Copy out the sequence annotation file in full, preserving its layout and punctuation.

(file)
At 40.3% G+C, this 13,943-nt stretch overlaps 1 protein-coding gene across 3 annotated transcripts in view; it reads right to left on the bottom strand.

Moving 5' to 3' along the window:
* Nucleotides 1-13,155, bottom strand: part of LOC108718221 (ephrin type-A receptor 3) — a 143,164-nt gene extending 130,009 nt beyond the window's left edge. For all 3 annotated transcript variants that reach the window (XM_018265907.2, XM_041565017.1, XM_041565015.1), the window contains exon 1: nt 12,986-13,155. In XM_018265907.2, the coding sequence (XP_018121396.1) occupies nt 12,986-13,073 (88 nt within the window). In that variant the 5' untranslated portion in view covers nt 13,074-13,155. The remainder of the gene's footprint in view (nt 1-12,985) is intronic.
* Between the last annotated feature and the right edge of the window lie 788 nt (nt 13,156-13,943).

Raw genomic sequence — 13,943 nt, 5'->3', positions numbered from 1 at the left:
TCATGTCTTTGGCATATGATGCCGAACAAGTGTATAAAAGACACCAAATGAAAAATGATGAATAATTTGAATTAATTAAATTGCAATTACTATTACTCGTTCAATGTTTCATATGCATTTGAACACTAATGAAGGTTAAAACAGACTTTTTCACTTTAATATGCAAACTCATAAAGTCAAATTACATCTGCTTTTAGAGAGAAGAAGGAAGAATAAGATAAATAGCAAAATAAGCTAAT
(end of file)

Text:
At 40.3% G+C, this 13,943-nt stretch overlaps 1 protein-coding gene across 3 annotated transcripts in view; it reads right to left on the bottom strand.

Moving 5' to 3' along the window:
* Nucleotides 1-13,155, bottom strand: part of LOC108718221 (ephrin type-A receptor 3) — a 143,164-nt gene extending 130,009 nt beyond the window's left edge. For all 3 annotated transcript variants that reach the window (XM_018265907.2, XM_041565017.1, XM_041565015.1), the window contains exon 1: nt 12,986-13,155. In XM_018265907.2, the coding sequence (XP_018121396.1) occupies nt 12,986-13,073 (88 nt within the window). In that variant the 5' untranslated portion in view covers nt 13,074-13,155. The remainder of the gene's footprint in view (nt 1-12,985) is intronic.
* Between the last annotated feature and the right edge of the window lie 788 nt (nt 13,156-13,943).

Raw genomic sequence — 13,943 nt, 5'->3', positions numbered from 1 at the left:
TCATGTCTTTGGCATATGATGCCGAACAAGTGTATAAAAGACACCAAATGAAAAATGATGAATAATTTGAATTAATTAAATTGCAATTACTATTACTCGTTCAATGTTTCATATGCATTTGAACACTAATGAAGGTTAAAACAGACTTTTTCACTTTAATATGCAAACTCATAAAGTCAAATTACATCTGCTTTTAGAGAGAAGAAGGAAGAATAAGATAAATAGCAAAATAAGCTAAT